Chile’s former president expected to become UN Human Rights Chief

Michelle Bachelet was Chile’s first female president, taking the seat from 2006 until 2010. Part of the Socialist Party of Chile, she then continued on to work at the UN Women, an initiative created by the United Nations General Assembly to tackle issues of gender equality and female advancement. After becoming the director, she took the Chilean presidency once again from 2014 up until this year where she was succeeded by right-wing Sebastián Piñera.

In her earlier life, the former-leader had been a victim of torture during the dictatorship of Pinochet and was left to seek exile in Australia before returning to studies in Chile after the military rule had ended.  Yet as a leader, Bachelet has been considered very popular as a result of welfare policies and economic success for Chile. Now, she is set to become the next UN Human Rights Chief.

Although there has been no official confirmation of the prospective appointee, UN secretary general Antonio Guterres has voiced his recommendation of Bachelet to succeed the current Human Rights Chief, Jordanian-native and member to the Jordanian royal family, Zeid Ra’ad al-Hussein. The current chief is expected to finish his term at the end of August and it is believed he will not run again, reported CBC.

An official decision for the appointment is believed to be announced relatively soon and her position would have to be approved by the UN General Assembly, which consists of 193 members. It is believed at this point, however, that there is no direct opposition to the appointment should it officially proceed.

Her previous work for UN Women is certain be of use when applied to the upcoming human rights role. At the moment she is also leading an international alliance that is working to support health for women and their children. The job role, however, has been considered no easy feat it took some convincing for Bachelet to consider the opportunity, reported Infobae. Her predecessor has also highlighted that he believed no one would re-elect him as he had managed to irritate almost all governments involved in the UN, which is arguably one of the toughest parts of the job.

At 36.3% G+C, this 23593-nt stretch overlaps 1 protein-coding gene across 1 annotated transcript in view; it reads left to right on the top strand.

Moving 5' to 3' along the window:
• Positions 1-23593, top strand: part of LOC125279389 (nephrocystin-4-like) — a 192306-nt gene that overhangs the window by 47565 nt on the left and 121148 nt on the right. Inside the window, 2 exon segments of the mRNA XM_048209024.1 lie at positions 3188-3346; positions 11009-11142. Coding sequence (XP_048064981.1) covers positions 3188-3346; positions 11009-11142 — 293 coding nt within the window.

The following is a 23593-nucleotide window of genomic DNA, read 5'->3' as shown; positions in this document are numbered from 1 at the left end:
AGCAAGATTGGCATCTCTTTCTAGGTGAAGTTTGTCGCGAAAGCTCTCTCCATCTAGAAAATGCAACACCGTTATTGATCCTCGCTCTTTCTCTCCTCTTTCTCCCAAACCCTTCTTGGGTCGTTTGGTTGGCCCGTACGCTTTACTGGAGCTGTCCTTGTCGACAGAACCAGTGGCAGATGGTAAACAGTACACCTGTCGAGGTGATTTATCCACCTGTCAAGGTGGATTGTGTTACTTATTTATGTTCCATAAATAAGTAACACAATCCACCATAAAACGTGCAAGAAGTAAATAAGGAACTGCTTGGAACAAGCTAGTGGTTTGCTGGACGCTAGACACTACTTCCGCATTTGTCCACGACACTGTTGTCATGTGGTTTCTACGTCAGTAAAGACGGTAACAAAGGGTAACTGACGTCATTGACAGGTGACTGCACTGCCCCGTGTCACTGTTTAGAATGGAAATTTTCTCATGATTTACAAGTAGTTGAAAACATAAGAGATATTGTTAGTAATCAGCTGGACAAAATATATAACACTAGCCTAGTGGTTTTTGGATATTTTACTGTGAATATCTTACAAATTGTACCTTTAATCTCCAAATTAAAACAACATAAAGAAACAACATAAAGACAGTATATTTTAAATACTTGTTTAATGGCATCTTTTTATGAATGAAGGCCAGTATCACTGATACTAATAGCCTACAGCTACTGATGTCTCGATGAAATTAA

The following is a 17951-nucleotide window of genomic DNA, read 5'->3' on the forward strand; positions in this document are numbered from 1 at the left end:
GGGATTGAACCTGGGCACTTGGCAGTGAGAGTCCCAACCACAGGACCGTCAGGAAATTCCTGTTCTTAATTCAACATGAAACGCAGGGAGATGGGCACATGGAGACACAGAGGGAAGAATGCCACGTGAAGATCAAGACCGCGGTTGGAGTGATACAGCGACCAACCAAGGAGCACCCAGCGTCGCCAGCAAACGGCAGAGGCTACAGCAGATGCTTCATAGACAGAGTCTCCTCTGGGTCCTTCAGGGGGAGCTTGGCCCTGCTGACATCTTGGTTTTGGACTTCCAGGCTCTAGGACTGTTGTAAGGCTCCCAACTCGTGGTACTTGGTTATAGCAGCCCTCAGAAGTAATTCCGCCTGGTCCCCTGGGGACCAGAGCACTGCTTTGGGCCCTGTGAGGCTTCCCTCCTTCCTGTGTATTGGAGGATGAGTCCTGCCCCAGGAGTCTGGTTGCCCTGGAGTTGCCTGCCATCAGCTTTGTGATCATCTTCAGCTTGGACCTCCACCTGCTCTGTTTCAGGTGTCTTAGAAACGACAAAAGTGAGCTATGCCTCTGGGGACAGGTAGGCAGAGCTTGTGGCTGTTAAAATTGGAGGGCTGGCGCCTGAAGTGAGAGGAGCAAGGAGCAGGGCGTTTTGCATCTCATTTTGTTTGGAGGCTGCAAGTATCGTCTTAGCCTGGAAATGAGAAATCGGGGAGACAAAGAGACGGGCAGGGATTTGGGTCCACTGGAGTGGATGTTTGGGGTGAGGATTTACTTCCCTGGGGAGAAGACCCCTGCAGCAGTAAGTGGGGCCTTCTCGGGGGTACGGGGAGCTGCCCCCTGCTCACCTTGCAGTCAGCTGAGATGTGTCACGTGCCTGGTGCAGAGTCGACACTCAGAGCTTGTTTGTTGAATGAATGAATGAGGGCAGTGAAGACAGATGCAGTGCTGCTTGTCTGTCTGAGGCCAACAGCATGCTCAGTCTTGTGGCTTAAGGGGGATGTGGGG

Founded in 2006, the  United Nations Human Rights Council (UNHRC) is tasked with investigating human rights violations within member states and involves addressing issues that deal with gender, LGBT rights, racial and religious freedoms among a number of other topics. The organisation, headed by current chief al-Hussein has condemned countries such as Israel and Sudan in recent years, however it has also received criticism against some of its 47 members, who themselves are suspected as being repressive states.

‘‘Just come out swinging,’’ is the advice that al-Hussein is believed to give his predecessor. These are the same words that the current chief received when he was coming into the position.  “Be fair and don’t discriminate against any country,” the role of chief is pivotal in the protection of basic human rights across the world. A huge and demanding responsibility that involves calling out countries and their governments, it is believed that Bachelet is certainly up to the task.